## The difference between org-ref and org-bibtex

In case you were wondering, here is an answer:

Some features could be merged, but there is an important difference in that org-ref uses bibtex as the backend database, and reftex for searching, and org-bibtex uses org-mode headings as the backend database, and tag/property searches (I think). It is like the difference between org-contacts and bbdb. They both serve similar needs, but with different data sources, and different ways to think about it.

Both approaches are quite nice. Sometimes it seems easier to be able to share the original, not exported, database with folks even though technically it makes no difference what is the system or origin for that data!

## DIagrams Through Ascii Art

ditaa is a small command-line utility written in Java, that can convert diagrams drawn using ascii art (‘drawings’ that contain characters that resemble lines like | / – ), into proper bitmap graphics.

You have to see it to believe. For you text-heads out there, yet another great tool for us!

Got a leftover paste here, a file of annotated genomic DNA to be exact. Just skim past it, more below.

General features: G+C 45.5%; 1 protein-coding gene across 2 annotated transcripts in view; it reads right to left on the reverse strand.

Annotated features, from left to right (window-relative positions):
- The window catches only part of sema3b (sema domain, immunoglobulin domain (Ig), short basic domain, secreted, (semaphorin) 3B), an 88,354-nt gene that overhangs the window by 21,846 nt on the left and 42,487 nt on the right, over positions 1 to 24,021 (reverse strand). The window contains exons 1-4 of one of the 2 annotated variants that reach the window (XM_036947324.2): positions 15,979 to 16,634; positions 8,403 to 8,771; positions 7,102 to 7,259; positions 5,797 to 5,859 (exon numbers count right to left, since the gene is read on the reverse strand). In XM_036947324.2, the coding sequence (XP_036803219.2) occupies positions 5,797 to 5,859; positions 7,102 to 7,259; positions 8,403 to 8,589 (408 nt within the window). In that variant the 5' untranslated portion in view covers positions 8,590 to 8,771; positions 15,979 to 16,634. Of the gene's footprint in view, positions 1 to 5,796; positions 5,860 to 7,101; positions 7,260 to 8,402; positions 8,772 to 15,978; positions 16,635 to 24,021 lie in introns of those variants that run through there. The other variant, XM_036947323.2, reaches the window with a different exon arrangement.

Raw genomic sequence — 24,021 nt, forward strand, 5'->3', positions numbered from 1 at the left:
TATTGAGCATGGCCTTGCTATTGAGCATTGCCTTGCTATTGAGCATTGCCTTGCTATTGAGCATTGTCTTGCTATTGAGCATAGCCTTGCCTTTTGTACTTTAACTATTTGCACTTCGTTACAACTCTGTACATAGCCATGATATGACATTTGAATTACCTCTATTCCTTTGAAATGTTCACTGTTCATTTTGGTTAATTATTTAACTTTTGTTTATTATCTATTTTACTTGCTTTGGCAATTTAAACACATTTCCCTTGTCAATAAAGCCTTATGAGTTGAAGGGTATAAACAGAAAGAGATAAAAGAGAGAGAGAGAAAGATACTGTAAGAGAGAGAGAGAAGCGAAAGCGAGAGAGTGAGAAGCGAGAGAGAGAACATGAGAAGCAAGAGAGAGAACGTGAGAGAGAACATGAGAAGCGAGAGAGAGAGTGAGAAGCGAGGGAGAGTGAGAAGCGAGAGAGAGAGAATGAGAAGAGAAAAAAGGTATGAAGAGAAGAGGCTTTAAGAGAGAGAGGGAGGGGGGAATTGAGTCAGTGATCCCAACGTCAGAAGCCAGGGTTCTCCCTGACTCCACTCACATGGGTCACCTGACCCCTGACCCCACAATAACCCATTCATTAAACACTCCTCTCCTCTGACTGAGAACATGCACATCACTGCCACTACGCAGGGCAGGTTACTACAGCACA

## AcroTEX and eqExam for the Truly Impatient

eqExam is just a wonderful LaTeX package for writing things like exams and quizzes. It takes into account most of what you are about right out of the box like whether you are proctoring the exam online or in printed form and whether you want an answer key printed or not. Here is an example of something that I threw together quickly by hacking up one of the example tests.

There are even really advanced things like exporting the answer data for automatic electronic submission; it’s got me really curious how people are using this in the wild.

Setup is really easy, the only caveat is that you must use MiKTEX version 2.8. Version 2.9 seems not to run at this point.

If you have never set up MiKTEX or eqExam before then my directions are attached here. Please let me know how it worked for you if you try them out.

One big question for some of you is why you would use something like this rather than MS Word or Adobe Acrobat Pro and it is a good question. The only answer that I can share is why it is so valuable for me… it is because you get to use all of the power of LaTeX to generate PDF forms and exams. That might sound like not a big deal, but if it doesn’t then you should really dig deeper into LaTeX to see how it could help you to better communicate.

## How to render a ^ (carrot) in normal LaTeX text

Here are two ways to render a ^ (carrotcaret) in plain text within LaTeX:

\documentclass{article}
\usepackage[T1]{fontenc}
\begin{document}
A caret: \verb|^|
\end{document}

\textasciicircum


I tested them and both work as prescribed. They produce different carrotscarets.

(via comp.lang.texcomp.text.tex)